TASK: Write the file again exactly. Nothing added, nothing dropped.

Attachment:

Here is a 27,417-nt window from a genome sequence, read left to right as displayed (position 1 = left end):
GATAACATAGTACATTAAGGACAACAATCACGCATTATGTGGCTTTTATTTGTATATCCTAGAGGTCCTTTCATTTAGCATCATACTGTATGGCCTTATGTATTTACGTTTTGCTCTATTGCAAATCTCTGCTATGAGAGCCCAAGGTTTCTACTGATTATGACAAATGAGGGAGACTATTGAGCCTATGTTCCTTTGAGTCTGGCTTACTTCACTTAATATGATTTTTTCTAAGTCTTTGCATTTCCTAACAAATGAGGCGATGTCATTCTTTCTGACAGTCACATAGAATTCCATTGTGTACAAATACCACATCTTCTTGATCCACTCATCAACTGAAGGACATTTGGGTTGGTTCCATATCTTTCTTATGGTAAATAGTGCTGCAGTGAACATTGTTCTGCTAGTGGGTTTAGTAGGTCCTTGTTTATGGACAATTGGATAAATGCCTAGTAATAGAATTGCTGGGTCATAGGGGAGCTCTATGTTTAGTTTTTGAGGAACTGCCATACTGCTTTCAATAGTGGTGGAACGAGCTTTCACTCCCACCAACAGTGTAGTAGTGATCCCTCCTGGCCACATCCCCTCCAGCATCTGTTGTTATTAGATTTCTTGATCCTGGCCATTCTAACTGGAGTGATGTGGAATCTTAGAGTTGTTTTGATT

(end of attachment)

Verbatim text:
Here is a 27,417-nt window from a genome sequence, read left to right as displayed (position 1 = left end):
GATAACATAGTACATTAAGGACAACAATCACGCATTATGTGGCTTTTATTTGTATATCCTAGAGGTCCTTTCATTTAGCATCATACTGTATGGCCTTATGTATTTACGTTTTGCTCTATTGCAAATCTCTGCTATGAGAGCCCAAGGTTTCTACTGATTATGACAAATGAGGGAGACTATTGAGCCTATGTTCCTTTGAGTCTGGCTTACTTCACTTAATATGATTTTTTCTAAGTCTTTGCATTTCCTAACAAATGAGGCGATGTCATTCTTTCTGACAGTCACATAGAATTCCATTGTGTACAAATACCACATCTTCTTGATCCACTCATCAACTGAAGGACATTTGGGTTGGTTCCATATCTTTCTTATGGTAAATAGTGCTGCAGTGAACATTGTTCTGCTAGTGGGTTTAGTAGGTCCTTGTTTATGGACAATTGGATAAATGCCTAGTAATAGAATTGCTGGGTCATAGGGGAGCTCTATGTTTAGTTTTTGAGGAACTGCCATACTGCTTTCAATAGTGGTGGAACGAGCTTTCACTCCCACCAACAGTGTAGTAGTGATCCCTCCTGGCCACATCCCCTCCAGCATCTGTTGTTATTAGATTTCTTGATCCTGGCCATTCTAACTGGAGTGATGTGGAATCTTAGAGTTGTTTTGATT